Novartis, US drug regulator agree to malaria drug trial against COVID-19

Novartis, US drug regulator agree to malaria drug trial against COVID-19

Novartis, US drug regulator agree to malaria drug trial against COVID-19

A study analyzing the use of hydroxychloroquine in veterans hospitals in the United States found no evidence that the drug, traditionally used to treat and prevent malaria, is effective against COVID-19, the disease caused by the CCP (Chinese Communist Party) virus.

The study showed about 28% of those who were given hydroxychloroquine plus usual care died.

The analysis involved 368 men with COVID-19 in USA veterans hospitals.

A small study posted Tuesday by University of Virginia researchers found a higher mortality rate among 368 male veterans treated with hydroxychloroquine at Veterans Administration medical centers. The company will run a 440-patient study to see if the decades-old antimalarial drug can add COVID-19 to its list of non-malarial indications.

The study being conducted by Novartis is one of dozens around the world, including many in China, that are trying to determine the efficacy of hydroxychloroquine as a treatment for COVID-19. Of those patients, 113 received the combination treatment, 97 received hydroxychloroquine alone and 158 received neither.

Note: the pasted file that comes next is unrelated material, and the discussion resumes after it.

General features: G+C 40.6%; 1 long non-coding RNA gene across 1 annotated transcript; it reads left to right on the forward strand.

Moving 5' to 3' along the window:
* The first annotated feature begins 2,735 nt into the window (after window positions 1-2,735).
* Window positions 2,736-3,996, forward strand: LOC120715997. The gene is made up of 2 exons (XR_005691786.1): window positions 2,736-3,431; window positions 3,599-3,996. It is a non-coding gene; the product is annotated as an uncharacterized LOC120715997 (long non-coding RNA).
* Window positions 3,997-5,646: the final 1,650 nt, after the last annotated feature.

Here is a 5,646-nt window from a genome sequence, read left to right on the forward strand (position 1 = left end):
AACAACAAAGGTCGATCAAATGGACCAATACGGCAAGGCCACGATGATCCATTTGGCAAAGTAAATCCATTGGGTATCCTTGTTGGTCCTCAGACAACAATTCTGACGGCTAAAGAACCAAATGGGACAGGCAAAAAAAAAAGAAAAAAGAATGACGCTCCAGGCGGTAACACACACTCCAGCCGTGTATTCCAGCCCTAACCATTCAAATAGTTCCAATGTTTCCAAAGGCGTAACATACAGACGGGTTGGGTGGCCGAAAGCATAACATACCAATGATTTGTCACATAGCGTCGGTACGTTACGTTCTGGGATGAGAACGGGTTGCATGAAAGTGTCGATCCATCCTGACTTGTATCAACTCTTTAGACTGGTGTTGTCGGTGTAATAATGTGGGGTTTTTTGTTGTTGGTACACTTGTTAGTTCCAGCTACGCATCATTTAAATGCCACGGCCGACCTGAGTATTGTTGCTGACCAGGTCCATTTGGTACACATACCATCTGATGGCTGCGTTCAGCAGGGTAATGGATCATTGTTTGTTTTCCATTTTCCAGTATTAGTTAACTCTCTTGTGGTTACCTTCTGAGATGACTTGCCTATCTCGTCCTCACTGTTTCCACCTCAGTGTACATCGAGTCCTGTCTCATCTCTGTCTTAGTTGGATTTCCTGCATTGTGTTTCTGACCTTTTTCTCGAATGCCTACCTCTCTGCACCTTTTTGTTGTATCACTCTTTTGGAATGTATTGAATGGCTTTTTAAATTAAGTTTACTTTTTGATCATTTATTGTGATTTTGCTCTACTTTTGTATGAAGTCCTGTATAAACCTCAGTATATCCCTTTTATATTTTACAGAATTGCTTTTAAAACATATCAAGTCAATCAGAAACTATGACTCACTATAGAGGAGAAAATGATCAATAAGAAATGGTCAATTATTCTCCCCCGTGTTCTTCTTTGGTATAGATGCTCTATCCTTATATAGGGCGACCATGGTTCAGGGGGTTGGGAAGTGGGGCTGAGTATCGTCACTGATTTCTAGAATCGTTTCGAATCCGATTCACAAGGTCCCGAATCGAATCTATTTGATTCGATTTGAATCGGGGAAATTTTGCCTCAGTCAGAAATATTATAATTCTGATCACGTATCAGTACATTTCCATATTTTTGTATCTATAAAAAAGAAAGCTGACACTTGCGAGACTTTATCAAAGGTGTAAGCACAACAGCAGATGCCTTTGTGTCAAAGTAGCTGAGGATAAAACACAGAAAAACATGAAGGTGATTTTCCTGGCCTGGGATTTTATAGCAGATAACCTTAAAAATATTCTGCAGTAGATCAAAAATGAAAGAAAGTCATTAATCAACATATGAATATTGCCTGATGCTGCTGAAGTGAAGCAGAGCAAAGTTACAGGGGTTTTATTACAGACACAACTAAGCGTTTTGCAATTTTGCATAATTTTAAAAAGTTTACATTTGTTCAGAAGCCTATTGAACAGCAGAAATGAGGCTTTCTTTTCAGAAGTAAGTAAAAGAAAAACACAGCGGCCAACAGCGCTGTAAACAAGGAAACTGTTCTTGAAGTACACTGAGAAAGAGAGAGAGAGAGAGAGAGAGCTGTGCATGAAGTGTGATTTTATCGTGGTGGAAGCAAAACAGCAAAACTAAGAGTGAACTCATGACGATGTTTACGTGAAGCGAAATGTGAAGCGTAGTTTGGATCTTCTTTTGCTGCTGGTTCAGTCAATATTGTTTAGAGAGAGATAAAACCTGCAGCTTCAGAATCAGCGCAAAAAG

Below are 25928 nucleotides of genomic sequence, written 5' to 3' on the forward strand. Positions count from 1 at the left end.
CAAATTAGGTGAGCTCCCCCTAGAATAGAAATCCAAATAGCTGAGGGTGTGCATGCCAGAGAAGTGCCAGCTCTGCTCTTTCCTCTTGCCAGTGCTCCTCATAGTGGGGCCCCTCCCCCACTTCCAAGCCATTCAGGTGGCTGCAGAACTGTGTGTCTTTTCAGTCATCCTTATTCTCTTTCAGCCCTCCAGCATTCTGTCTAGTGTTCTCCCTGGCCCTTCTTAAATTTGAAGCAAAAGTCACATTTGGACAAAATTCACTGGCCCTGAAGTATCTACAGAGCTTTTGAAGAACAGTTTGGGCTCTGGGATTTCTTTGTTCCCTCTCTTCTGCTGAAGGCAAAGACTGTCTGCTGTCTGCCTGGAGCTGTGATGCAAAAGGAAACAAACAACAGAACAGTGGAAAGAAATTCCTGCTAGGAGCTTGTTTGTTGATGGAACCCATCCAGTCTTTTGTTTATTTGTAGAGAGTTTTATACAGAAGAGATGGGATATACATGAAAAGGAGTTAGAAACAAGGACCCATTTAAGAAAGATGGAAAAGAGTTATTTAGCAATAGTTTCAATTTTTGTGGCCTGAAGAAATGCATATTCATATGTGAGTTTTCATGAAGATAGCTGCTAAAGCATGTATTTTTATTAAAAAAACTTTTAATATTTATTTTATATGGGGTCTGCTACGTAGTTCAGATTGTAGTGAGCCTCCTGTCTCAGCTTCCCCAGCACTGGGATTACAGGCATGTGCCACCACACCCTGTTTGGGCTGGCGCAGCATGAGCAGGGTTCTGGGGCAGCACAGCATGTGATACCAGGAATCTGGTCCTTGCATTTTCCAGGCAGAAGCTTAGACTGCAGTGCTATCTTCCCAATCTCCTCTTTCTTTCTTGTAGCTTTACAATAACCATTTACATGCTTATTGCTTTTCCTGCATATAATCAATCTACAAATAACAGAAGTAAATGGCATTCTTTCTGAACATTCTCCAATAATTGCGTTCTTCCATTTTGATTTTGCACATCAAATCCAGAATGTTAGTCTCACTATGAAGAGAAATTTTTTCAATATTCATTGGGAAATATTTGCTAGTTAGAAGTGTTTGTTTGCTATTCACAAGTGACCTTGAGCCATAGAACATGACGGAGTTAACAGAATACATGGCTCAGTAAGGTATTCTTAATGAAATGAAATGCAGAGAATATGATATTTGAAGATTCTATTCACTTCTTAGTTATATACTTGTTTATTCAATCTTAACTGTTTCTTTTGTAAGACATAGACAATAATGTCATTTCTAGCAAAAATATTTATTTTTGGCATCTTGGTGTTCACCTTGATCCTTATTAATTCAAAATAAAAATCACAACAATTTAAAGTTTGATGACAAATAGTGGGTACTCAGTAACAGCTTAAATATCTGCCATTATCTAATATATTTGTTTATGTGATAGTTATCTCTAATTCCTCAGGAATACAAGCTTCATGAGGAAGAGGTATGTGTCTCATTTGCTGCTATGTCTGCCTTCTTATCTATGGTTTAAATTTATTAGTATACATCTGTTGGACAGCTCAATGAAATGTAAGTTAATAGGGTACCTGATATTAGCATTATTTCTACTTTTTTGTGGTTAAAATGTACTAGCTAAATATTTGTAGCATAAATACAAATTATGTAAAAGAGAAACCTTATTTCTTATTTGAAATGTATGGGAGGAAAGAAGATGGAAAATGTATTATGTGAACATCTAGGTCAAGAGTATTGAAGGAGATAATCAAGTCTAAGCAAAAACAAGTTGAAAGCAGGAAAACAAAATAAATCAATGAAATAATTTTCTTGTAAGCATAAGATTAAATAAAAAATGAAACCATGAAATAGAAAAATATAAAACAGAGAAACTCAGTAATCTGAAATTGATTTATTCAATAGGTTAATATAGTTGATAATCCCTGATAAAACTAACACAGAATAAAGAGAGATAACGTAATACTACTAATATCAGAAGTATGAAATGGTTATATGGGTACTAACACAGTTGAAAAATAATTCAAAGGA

Patients in the Novartis trial will either receive hydroxychloroquine or a placebo.

"Although ongoing randomized, controlled studies are expected to provide more informative evidence about hydroxychloroquine in the coming months, the outcomes observed in our study represent the best available data", the researchers wrote in the study. But since the emergence of other studies suggesting that the drug wasn't as safe as the president led people to believe it was, organizations like Fox News suddenly stopped talking about it.

"We recognise the importance of answering the scientific question of whether hydroxychloroquine will be beneficial for patients with COVID-19 disease", said John Tsai, head of Global Drug Development and chief medical officer at Novartis.

Novartis said in a press release 'it plans to begin enrollment for this study within the next few weeks and is committed to reporting results as soon as possible'.

The researchers observed that hydroxychloroquine was administered at the VA to patients with more severe disease and therefore a higher chance of death.

The National Institutes of Health on Tuesday issued new guidelines concluding that there was "insufficient clinical data" to recommend for or against the use of the drug in coronavirus treatments. They said multiple prospective, randomized trials of hydroxychloroquine were now being undertaken and will provide valuable information about the safety and efficacy of this antimalarial as an alleged cure for COVID-19.

Primetime host Laura Ingraham frequently touted the drug on her show but "barely mentioned it last week and has done so only once since last Wednesday", according to the report.

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